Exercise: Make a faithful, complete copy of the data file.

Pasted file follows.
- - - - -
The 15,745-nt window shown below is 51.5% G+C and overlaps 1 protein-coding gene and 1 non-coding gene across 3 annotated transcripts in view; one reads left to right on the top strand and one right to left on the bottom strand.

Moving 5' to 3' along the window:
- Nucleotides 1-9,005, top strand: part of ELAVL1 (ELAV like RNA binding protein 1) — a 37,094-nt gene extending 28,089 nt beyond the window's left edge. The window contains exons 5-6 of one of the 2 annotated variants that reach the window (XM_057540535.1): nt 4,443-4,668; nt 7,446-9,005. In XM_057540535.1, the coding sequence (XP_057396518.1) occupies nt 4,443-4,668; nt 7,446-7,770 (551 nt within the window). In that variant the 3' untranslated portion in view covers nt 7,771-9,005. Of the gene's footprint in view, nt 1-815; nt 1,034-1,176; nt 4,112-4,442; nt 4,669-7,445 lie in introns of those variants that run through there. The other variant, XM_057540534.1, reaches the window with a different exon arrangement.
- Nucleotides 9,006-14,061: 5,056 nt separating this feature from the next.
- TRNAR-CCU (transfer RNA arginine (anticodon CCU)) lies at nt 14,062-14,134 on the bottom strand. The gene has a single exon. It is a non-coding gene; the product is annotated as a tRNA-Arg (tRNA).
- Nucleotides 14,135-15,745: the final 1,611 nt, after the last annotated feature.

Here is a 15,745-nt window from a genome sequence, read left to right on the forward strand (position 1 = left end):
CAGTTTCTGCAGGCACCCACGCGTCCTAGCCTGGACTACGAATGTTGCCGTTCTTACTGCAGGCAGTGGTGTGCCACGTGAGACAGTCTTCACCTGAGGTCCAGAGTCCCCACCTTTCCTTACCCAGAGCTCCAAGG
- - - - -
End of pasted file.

The 15,745-nt window shown below is 51.5% G+C and overlaps 1 protein-coding gene and 1 non-coding gene across 3 annotated transcripts in view; one reads left to right on the top strand and one right to left on the bottom strand.

Moving 5' to 3' along the window:
- Nucleotides 1-9,005, top strand: part of ELAVL1 (ELAV like RNA binding protein 1) — a 37,094-nt gene extending 28,089 nt beyond the window's left edge. The window contains exons 5-6 of one of the 2 annotated variants that reach the window (XM_057540535.1): nt 4,443-4,668; nt 7,446-9,005. In XM_057540535.1, the coding sequence (XP_057396518.1) occupies nt 4,443-4,668; nt 7,446-7,770 (551 nt within the window). In that variant the 3' untranslated portion in view covers nt 7,771-9,005. Of the gene's footprint in view, nt 1-815; nt 1,034-1,176; nt 4,112-4,442; nt 4,669-7,445 lie in introns of those variants that run through there. The other variant, XM_057540534.1, reaches the window with a different exon arrangement.
- Nucleotides 9,006-14,061: 5,056 nt separating this feature from the next.
- TRNAR-CCU (transfer RNA arginine (anticodon CCU)) lies at nt 14,062-14,134 on the bottom strand. The gene has a single exon. It is a non-coding gene; the product is annotated as a tRNA-Arg (tRNA).
- Nucleotides 14,135-15,745: the final 1,611 nt, after the last annotated feature.

Here is a 15,745-nt window from a genome sequence, read left to right on the forward strand (position 1 = left end):
CAGTTTCTGCAGGCACCCACGCGTCCTAGCCTGGACTACGAATGTTGCCGTTCTTACTGCAGGCAGTGGTGTGCCACGTGAGACAGTCTTCACCTGAGGTCCAGAGTCCCCACCTTTCCTTACCCAGAGCTCCAAGG